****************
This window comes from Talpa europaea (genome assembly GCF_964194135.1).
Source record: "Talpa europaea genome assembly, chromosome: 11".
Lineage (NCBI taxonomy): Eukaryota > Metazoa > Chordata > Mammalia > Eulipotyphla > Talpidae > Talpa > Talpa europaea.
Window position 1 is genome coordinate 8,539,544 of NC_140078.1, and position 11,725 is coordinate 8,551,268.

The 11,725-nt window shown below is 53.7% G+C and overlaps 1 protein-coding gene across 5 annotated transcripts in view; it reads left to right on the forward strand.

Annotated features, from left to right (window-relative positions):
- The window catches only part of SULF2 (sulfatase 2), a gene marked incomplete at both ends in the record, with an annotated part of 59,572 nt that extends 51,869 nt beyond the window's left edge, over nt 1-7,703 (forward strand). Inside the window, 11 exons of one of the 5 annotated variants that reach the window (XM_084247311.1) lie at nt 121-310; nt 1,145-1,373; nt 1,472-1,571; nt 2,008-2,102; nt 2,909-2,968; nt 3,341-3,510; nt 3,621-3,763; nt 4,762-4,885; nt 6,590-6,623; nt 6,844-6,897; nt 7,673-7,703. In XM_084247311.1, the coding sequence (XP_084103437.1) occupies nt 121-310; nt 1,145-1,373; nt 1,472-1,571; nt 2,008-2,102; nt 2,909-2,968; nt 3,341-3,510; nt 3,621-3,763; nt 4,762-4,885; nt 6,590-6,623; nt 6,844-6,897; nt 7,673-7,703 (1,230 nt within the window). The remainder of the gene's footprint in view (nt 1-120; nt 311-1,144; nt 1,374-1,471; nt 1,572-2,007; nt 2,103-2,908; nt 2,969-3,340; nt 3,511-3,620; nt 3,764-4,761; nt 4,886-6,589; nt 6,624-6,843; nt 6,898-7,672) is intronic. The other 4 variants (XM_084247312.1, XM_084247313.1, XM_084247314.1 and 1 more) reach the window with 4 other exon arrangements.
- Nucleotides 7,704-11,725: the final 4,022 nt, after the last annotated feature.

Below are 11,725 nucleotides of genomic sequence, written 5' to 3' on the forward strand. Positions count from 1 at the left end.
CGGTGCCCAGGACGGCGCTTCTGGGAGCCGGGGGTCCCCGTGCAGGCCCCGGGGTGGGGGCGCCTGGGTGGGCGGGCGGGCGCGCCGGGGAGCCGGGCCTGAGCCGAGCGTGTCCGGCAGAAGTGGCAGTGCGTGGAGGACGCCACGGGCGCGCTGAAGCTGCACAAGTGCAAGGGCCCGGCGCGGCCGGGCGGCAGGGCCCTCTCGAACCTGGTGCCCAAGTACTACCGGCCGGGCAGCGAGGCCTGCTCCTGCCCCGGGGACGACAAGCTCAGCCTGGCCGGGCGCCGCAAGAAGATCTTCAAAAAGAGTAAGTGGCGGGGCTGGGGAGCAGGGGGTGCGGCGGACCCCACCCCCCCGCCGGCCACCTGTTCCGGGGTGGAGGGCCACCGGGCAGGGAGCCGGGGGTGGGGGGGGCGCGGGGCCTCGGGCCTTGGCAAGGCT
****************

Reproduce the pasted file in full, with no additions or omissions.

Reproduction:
This window comes from Talpa europaea (genome assembly GCF_964194135.1).
Source record: "Talpa europaea genome assembly, chromosome: 11".
Lineage (NCBI taxonomy): Eukaryota > Metazoa > Chordata > Mammalia > Eulipotyphla > Talpidae > Talpa > Talpa europaea.
Window position 1 is genome coordinate 8,539,544 of NC_140078.1, and position 11,725 is coordinate 8,551,268.

The 11,725-nt window shown below is 53.7% G+C and overlaps 1 protein-coding gene across 5 annotated transcripts in view; it reads left to right on the forward strand.

Annotated features, from left to right (window-relative positions):
- The window catches only part of SULF2 (sulfatase 2), a gene marked incomplete at both ends in the record, with an annotated part of 59,572 nt that extends 51,869 nt beyond the window's left edge, over nt 1-7,703 (forward strand). Inside the window, 11 exons of one of the 5 annotated variants that reach the window (XM_084247311.1) lie at nt 121-310; nt 1,145-1,373; nt 1,472-1,571; nt 2,008-2,102; nt 2,909-2,968; nt 3,341-3,510; nt 3,621-3,763; nt 4,762-4,885; nt 6,590-6,623; nt 6,844-6,897; nt 7,673-7,703. In XM_084247311.1, the coding sequence (XP_084103437.1) occupies nt 121-310; nt 1,145-1,373; nt 1,472-1,571; nt 2,008-2,102; nt 2,909-2,968; nt 3,341-3,510; nt 3,621-3,763; nt 4,762-4,885; nt 6,590-6,623; nt 6,844-6,897; nt 7,673-7,703 (1,230 nt within the window). The remainder of the gene's footprint in view (nt 1-120; nt 311-1,144; nt 1,374-1,471; nt 1,572-2,007; nt 2,103-2,908; nt 2,969-3,340; nt 3,511-3,620; nt 3,764-4,761; nt 4,886-6,589; nt 6,624-6,843; nt 6,898-7,672) is intronic. The other 4 variants (XM_084247312.1, XM_084247313.1, XM_084247314.1 and 1 more) reach the window with 4 other exon arrangements.
- Nucleotides 7,704-11,725: the final 4,022 nt, after the last annotated feature.

Below are 11,725 nucleotides of genomic sequence, written 5' to 3' on the forward strand. Positions count from 1 at the left end.
CGGTGCCCAGGACGGCGCTTCTGGGAGCCGGGGGTCCCCGTGCAGGCCCCGGGGTGGGGGCGCCTGGGTGGGCGGGCGGGCGCGCCGGGGAGCCGGGCCTGAGCCGAGCGTGTCCGGCAGAAGTGGCAGTGCGTGGAGGACGCCACGGGCGCGCTGAAGCTGCACAAGTGCAAGGGCCCGGCGCGGCCGGGCGGCAGGGCCCTCTCGAACCTGGTGCCCAAGTACTACCGGCCGGGCAGCGAGGCCTGCTCCTGCCCCGGGGACGACAAGCTCAGCCTGGCCGGGCGCCGCAAGAAGATCTTCAAAAAGAGTAAGTGGCGGGGCTGGGGAGCAGGGGGTGCGGCGGACCCCACCCCCCCGCCGGCCACCTGTTCCGGGGTGGAGGGCCACCGGGCAGGGAGCCGGGGGTGGGGGGGGCGCGGGGCCTCGGGCCTTGGCAAGGCT